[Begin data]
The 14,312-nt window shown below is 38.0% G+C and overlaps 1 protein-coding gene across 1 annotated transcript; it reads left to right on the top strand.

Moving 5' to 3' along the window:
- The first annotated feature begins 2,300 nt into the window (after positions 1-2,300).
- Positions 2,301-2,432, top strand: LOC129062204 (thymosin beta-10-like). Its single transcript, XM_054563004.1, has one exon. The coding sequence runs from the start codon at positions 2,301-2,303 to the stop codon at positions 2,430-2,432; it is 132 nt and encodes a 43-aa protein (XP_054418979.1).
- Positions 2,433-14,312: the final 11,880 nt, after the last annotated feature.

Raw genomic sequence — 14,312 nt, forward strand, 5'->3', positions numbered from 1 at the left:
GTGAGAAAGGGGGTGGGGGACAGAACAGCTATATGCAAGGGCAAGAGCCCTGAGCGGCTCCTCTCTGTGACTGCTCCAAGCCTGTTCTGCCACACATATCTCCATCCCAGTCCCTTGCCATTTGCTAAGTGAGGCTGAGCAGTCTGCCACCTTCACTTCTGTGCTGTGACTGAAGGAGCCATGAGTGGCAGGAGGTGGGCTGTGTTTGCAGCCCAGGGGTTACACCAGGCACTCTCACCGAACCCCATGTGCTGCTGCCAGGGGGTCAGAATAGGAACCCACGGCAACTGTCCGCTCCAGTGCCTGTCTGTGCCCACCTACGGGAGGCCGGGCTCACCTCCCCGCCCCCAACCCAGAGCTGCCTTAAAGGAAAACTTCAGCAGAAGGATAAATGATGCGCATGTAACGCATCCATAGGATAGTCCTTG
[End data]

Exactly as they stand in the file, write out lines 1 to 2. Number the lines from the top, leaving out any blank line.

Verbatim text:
The 14,312-nt window shown below is 38.0% G+C and overlaps 1 protein-coding gene across 1 annotated transcript; it reads left to right on the top strand.

Moving 5' to 3' along the window: